I’ve always been fascinated by great stories, especially ones based on classic fairy tales, myths, and legends from all over the world. So it didn’t come as a surprise when I began telling my own stories, tackling my first novel at the age of fifteen.
A graphic designer and marketing professional by day, I live with my family in rural New England. When I’m not writing I can usually be found reading, practicing maedeup (ancient Korean art of knotting), or watching TV – usually Korean dramas, Jonny Quest, Sailor Moon, or DIY-home shows.
Some Things I Love
- Anything to do with fairy tales, folklore, mythology or legends
- K-dramas (Korean drama shows/movies)
- K-Pop (Korean pop music)
- Sailor Moon
- Jonny Quest (Classic and Real Adventures)
- The Big Bang Theory
- Comic books (I still have all my comics from high school – titles like X-Men, Generation X, Crimson, Danger Girl, Battle Chasers, Spirit of the Tao, Witchblade to name a few)
- Anime, especially anything by Hayao Miyazaki (Princess Mononoke being my favorite)
My Writing Journey
The Making of a Storyteller
Growing up in rural New England, my life revolved around the use of my imagination. Every night during my childhood, my brother and I eagerly tucked ourselves into bed so our parents could read us a story (okay, maybe not eagerly, but I did love this time with my parents). We had (and I still have them) this great collection of leather-bound children’s books – The Children’s Hour. In each volume there were different types of stories – fairy tales, legends, myths, sports heroes, historical figures – you name it, there was a volume for it. This is where my love of reading, of storytelling, was born.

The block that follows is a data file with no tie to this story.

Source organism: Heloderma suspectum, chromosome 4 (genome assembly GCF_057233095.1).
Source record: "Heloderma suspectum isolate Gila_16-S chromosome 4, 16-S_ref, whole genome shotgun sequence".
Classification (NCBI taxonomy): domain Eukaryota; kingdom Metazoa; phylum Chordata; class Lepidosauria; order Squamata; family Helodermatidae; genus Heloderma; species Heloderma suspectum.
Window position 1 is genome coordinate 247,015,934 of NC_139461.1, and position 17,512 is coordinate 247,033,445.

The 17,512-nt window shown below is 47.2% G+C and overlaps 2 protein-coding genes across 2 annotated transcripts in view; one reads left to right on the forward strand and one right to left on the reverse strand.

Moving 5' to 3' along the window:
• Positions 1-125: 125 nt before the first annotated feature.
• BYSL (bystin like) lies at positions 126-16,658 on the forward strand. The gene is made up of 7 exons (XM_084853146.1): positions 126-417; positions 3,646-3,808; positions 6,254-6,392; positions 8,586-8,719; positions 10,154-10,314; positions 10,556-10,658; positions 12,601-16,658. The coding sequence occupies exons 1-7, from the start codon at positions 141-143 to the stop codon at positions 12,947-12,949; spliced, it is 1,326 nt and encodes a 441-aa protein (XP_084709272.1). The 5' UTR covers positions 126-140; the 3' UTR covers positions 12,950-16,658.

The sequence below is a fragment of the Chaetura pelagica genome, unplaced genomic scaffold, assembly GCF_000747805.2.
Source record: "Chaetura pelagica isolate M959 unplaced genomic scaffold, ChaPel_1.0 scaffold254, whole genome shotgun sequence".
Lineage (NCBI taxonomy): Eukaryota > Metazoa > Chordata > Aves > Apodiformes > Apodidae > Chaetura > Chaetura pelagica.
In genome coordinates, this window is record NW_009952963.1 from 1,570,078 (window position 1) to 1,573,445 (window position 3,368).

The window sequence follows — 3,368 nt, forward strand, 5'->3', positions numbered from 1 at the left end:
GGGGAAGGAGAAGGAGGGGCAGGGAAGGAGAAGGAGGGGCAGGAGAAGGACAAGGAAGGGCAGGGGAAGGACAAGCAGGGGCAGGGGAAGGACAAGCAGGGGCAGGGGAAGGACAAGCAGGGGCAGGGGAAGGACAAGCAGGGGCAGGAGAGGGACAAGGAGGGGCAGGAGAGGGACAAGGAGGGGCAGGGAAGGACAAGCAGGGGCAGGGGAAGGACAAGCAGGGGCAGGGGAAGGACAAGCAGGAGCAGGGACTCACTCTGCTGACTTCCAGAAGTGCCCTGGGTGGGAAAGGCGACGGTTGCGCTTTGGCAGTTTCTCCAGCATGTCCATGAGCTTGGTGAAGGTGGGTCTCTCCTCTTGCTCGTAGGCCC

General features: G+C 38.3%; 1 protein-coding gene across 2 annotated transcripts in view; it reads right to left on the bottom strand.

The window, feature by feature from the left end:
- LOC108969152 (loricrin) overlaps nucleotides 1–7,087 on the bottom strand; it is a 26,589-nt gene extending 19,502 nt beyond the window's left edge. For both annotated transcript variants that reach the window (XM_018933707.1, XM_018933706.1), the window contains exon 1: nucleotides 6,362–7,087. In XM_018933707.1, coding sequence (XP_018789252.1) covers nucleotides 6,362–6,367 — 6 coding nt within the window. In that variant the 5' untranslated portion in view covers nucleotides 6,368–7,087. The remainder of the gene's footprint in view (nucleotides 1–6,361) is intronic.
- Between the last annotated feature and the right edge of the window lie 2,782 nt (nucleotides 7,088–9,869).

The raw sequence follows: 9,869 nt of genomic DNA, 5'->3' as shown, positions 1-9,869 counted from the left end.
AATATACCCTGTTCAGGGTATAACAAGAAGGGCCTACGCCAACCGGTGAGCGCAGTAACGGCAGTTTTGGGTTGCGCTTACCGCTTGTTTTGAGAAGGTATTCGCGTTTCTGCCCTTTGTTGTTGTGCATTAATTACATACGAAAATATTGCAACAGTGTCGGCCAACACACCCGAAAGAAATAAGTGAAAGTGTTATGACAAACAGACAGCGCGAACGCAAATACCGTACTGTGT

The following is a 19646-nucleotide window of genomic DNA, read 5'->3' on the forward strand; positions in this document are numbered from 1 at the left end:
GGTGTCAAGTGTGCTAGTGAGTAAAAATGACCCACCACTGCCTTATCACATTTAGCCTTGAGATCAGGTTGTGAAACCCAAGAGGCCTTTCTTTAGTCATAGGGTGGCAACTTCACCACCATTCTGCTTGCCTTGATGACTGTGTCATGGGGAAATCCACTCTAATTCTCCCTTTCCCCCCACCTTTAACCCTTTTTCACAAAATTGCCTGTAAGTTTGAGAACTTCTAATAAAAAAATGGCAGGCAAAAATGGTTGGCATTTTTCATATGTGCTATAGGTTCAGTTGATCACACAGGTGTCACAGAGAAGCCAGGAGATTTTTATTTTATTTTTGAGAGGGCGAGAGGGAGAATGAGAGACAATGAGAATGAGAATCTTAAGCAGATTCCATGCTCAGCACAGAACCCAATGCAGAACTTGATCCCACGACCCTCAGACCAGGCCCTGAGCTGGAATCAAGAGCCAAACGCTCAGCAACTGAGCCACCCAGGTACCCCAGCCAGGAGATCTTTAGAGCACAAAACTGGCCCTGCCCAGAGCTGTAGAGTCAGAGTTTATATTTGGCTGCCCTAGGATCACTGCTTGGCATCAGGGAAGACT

During the day, I indulged in a life of creativity, getting lost in the make-believe worlds I created for my Barbies, Hot Wheels, and action figures (yes, I owned actions figures, girls can do that too!); reading from an overflowing pile of novels and comic books; and watching anime and the now classic cartoons of the 80’s and 90’s. (I’m a geek and proud of it!)
I began writing my first novel in high school, a high fantasy inspired by Dungeons and Dragons. I also started writing stories featuring the X-Men and Jonny Quest – reading and writing JQ stories got me through many long nights when I monitored the underutilized computer lab in my college’s science building.
But it’s the summers of my pre-teen and teen years that I love most, not because I wasn’t going to school (I’m one of those people who loved school). Summers were when my family would spend one week at our favorite lake. Our days were spent swimming, tubing and having an all-around awesome time, but most of my days were spent reading (I think my reading record still stands at 13 books over the course of one week). More importantly I was also writing. Major portions of those first stories were all written at camp on a borrowed laptop. To this day writing lakeside is still my place of writing bliss.
The Goldilocks of Authors